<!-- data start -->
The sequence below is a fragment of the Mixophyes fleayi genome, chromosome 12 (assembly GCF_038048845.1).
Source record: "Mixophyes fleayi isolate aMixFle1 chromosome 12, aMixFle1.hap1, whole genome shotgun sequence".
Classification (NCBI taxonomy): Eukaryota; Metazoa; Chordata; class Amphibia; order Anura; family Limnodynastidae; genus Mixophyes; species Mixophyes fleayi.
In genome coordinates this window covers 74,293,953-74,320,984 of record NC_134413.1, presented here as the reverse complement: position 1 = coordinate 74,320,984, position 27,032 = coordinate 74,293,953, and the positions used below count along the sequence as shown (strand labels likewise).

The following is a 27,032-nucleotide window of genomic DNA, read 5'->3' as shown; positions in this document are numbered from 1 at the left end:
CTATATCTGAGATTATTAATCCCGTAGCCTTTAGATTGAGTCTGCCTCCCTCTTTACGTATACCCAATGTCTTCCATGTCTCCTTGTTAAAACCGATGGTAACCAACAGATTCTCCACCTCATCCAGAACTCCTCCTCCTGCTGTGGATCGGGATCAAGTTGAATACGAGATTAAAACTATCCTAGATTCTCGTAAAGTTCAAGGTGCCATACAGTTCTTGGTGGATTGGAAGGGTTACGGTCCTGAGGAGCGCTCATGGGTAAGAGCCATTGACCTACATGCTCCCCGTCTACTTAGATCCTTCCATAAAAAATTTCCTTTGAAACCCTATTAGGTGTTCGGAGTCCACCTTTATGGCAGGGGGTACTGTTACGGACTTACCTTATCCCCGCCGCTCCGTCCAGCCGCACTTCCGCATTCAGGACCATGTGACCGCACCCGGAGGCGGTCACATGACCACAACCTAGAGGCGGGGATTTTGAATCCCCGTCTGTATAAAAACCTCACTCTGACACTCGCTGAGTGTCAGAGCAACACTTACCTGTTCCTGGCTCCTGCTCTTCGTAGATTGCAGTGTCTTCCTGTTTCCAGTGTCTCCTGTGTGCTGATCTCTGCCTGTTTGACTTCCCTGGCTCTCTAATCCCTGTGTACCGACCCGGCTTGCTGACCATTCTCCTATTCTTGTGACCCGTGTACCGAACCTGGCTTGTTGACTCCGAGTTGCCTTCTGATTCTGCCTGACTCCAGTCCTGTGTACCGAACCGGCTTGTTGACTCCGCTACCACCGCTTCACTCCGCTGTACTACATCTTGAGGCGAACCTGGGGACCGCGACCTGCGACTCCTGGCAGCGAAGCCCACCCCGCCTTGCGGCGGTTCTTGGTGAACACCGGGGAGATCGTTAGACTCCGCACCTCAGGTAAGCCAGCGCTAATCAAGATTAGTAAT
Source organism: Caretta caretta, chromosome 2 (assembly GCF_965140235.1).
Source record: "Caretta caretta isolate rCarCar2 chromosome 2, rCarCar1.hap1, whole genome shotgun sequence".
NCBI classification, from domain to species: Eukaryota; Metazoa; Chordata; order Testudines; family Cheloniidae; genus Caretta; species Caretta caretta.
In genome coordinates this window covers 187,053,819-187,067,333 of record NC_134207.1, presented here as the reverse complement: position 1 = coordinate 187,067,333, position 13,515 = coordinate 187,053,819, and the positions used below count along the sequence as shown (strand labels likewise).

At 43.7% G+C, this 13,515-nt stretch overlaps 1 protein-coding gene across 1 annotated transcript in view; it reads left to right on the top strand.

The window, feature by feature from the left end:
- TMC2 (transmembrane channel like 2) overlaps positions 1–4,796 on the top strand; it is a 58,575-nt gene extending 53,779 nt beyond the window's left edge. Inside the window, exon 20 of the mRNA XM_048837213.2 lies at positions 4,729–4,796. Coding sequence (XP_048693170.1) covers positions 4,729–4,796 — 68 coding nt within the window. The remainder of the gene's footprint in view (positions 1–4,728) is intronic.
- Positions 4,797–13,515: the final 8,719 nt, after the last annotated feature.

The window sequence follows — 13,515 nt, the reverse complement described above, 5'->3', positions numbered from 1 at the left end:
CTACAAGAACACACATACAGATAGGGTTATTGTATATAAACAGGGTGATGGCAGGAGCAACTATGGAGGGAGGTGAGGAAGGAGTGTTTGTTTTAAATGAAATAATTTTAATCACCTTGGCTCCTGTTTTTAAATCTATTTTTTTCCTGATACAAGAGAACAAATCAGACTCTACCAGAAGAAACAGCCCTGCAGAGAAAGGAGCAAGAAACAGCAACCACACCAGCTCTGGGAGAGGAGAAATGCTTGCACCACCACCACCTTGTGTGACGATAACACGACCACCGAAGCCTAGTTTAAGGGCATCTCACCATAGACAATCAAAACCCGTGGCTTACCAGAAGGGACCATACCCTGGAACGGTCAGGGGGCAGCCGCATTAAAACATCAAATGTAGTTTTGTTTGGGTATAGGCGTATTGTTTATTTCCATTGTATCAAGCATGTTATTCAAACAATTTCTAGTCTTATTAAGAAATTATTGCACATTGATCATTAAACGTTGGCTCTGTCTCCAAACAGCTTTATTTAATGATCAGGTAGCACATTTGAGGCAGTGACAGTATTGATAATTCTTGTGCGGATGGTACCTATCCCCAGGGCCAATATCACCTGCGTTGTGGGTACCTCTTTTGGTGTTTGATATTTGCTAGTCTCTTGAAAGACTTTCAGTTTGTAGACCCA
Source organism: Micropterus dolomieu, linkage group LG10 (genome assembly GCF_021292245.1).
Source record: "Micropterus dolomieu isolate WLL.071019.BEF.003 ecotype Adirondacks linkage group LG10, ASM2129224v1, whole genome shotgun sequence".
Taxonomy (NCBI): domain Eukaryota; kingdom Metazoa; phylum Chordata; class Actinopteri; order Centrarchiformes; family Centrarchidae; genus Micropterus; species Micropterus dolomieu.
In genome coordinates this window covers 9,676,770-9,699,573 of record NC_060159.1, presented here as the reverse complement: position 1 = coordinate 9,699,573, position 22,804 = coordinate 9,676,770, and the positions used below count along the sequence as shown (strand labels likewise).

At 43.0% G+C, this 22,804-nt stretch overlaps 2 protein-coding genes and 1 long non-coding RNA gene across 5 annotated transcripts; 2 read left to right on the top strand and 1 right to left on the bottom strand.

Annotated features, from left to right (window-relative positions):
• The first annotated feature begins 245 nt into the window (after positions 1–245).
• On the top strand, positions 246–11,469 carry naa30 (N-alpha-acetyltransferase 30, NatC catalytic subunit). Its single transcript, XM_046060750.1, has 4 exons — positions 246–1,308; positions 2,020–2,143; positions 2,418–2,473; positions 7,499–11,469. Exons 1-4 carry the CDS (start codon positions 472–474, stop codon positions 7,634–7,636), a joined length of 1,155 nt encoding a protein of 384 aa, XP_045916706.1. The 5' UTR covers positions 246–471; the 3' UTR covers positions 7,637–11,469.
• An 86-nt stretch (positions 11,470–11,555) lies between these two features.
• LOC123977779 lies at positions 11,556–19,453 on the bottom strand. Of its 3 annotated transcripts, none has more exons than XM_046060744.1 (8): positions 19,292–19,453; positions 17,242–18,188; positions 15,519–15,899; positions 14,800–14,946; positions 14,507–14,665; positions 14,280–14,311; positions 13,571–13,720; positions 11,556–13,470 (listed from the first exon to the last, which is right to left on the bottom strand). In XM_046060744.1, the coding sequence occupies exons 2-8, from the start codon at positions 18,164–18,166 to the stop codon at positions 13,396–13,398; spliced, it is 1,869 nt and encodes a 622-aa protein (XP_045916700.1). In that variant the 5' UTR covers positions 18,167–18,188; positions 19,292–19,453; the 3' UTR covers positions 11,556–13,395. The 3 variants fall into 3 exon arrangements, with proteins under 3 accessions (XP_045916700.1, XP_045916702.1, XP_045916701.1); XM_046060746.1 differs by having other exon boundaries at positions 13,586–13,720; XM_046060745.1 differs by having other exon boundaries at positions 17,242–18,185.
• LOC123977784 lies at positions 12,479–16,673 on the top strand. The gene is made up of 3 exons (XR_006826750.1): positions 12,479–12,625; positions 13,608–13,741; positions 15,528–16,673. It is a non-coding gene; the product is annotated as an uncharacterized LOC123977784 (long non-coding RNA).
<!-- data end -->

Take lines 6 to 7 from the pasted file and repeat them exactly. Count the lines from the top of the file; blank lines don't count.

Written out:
CTATATCTGAGATTATTAATCCCGTAGCCTTTAGATTGAGTCTGCCTCCCTCTTTACGTATACCCAATGTCTTCCATGTCTCCTTGTTAAAACCGATGGTAACCAACAGATTCTCCACCTCATCCAGAACTCCTCCTCCTGCTGTGGATCGGGATCAAGTTGAATACGAGATTAAAACTATCCTAGATTCTCGTAAAGTTCAAGGTGCCATACAGTTCTTGGTGGATTGGAAGGGTTACGGTCCTGAGGAGCGCTCATGGGTAAGAGCCATTGACCTACATGCTCCCCGTCTACTTAGATCCTTCCATAAAAAATTTCCTTTGAAACCCTATTAGGTGTTCGGAGTCCACCTTTATGGCAGGGGGTACTGTTACGGACTTACCTTATCCCCGCCGCTCCGTCCAGCCGCACTTCCGCATTCAGGACCATGTGACCGCACCCGGAGGCGGTCACATGACCACAACCTAGAGGCGGGGATTTTGAATCCCCGTCTGTATAAAAACCTCACTCTGACACTCGCTGAGTGTCAGAGCAACACTTACCTGTTCCTGGCTCCTGCTCTTCGTAGATTGCAGTGTCTTCCTGTTTCCAGTGTCTCCTGTGTGCTGATCTCTGCCTGTTTGACTTCCCTGGCTCTCTAATCCCTGTGTACCGACCCGGCTTGCTGACCATTCTCCTATTCTTGTGACCCGTGTACCGAACCTGGCTTGTTGACTCCGAGTTGCCTTCTGATTCTGCCTGACTCCAGTCCTGTGTACCGAACCGGCTTGTTGACTCCGCTACCACCGCTTCACTCCGCTGTACTACATCTTGAGGCGAACCTGGGGACCGCGACCTGCGACTCCTGGCAGCGAAGCCCACCCCGCCTTGCGGCGGTTCTTGGTGAACACCGGGGAGATCGTTAGACTCCGCACCTCAGGTAAGCCAGCGCTAATCAAGATTAGTAAT
Source organism: Caretta caretta, chromosome 2 (assembly GCF_965140235.1).